McIntyre said, "In my opinion, the only way to properly deal with transuranics is to destroy them. They are an unthinkable hazard if they ever get into the biosphere. There has long been discussion that we could find a site like Yucca Mountain that's so isolated from groundwater and so stable geologically that we could say with confidence it will be the same 100,000 years from now as it is today, and that burying fuel there, closing the door and forgetting it. Keep in mind that there has only been human civilization for about 5,000 years.  How can we lock a Pandora's box and be sure it will stay locked for a thousand centuries?"

CAD simulation of an ADSMS core. Credit: Dr. Peter McIntyre. CAD simulation of an ADSMS core. Credit: Dr. Peter McIntyre.

Once the transuranics have been isolated they can then be subjected to a subcritical fission reaction in which a high-energy proton beam generates fast neutrons that drive fission in the molten salt fuel.  The fission literally destroys the transuranics over time, breaking them down into fission products that are still radioactive, but with half-lives that are a thousand times shorter than before. The projected economics of this process is such that the power produced (on the order of 10 billion kWh) will more than pay for the cost of setting up and running the operation. When compared to the potential cost of constructing, protecting, and maintaining a deep storage facility for thousands of years, this could offer a monumental improvement. McIntyre estimates that an additional one-third the amount of energy originally produced can be squeezed out of the spent fuel rods. The sub-critical reaction is, by definition, inherently safer than today's reactors in that it is not a chain reaction. As soon as the particle beams are turned off, the reaction will stop, and the core cannot undergo meltdown since it is already molten salt.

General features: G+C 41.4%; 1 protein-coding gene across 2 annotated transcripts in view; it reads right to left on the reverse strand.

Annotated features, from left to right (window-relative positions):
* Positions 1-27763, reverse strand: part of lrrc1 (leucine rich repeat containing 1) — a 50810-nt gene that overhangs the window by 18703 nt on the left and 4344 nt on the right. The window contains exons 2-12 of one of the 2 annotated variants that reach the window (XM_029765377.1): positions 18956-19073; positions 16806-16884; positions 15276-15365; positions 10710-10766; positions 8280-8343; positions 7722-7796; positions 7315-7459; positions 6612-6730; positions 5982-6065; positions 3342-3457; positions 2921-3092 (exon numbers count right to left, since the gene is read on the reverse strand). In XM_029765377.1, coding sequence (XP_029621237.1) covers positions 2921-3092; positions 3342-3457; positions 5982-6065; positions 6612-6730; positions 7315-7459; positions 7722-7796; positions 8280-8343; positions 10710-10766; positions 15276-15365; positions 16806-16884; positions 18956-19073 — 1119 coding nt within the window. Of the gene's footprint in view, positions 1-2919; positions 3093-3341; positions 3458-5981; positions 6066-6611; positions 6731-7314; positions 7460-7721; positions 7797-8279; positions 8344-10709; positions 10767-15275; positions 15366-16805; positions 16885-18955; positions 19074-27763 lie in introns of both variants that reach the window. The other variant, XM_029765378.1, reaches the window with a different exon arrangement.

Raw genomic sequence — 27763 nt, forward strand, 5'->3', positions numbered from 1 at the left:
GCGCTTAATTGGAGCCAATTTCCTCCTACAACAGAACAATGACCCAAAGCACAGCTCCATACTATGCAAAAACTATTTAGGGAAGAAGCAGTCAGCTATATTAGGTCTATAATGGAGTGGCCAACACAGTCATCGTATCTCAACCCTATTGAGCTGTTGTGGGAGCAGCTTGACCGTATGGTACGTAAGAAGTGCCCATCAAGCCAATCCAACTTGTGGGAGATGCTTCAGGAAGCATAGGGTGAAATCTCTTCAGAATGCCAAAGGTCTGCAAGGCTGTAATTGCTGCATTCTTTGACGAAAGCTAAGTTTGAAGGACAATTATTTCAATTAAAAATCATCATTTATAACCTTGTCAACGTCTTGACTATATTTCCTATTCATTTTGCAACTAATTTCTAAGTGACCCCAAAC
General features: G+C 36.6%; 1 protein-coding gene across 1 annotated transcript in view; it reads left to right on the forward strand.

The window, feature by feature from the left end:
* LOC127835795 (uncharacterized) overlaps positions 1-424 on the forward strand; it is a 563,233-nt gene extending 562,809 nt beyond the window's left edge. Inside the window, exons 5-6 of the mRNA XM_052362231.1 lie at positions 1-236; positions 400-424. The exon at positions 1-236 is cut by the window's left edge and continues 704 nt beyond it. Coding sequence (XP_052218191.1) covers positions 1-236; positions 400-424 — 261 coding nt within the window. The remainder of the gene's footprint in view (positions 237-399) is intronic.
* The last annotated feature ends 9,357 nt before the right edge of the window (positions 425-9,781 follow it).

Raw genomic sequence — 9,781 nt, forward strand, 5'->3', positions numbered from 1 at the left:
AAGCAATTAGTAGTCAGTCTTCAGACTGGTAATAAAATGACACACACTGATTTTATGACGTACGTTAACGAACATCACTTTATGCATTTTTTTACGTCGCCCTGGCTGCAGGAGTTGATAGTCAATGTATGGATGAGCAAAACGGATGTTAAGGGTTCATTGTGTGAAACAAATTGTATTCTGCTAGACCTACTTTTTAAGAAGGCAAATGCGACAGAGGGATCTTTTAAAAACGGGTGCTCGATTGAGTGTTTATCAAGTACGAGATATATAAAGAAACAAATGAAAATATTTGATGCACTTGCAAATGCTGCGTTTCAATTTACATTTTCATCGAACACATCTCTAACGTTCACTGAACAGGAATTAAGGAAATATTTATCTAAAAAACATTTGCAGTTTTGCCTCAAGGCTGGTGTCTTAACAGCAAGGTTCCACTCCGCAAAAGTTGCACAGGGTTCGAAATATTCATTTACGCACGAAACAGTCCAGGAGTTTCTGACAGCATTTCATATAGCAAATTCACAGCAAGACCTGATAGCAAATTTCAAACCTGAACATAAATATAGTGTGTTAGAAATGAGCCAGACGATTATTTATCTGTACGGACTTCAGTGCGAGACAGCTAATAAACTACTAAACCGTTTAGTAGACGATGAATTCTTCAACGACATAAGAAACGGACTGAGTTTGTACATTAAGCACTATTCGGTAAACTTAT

But McIntyre insisted there is an even greater opportunity to operate the ADSMS core not only as a hazardous waste incinerator, but rather as an ongoing waste treatment process used to augment a continuing nuclear power industry and make its economics even more attractive. That's because ADSMS does more than just destroy the transuranics and convert them into far more manageable short-term fission products with half-lives of a hundred years or less. It also recycles the depleted uranium so that it can be fissioned to generate 10 times more energy than was produced in a conventional reactor.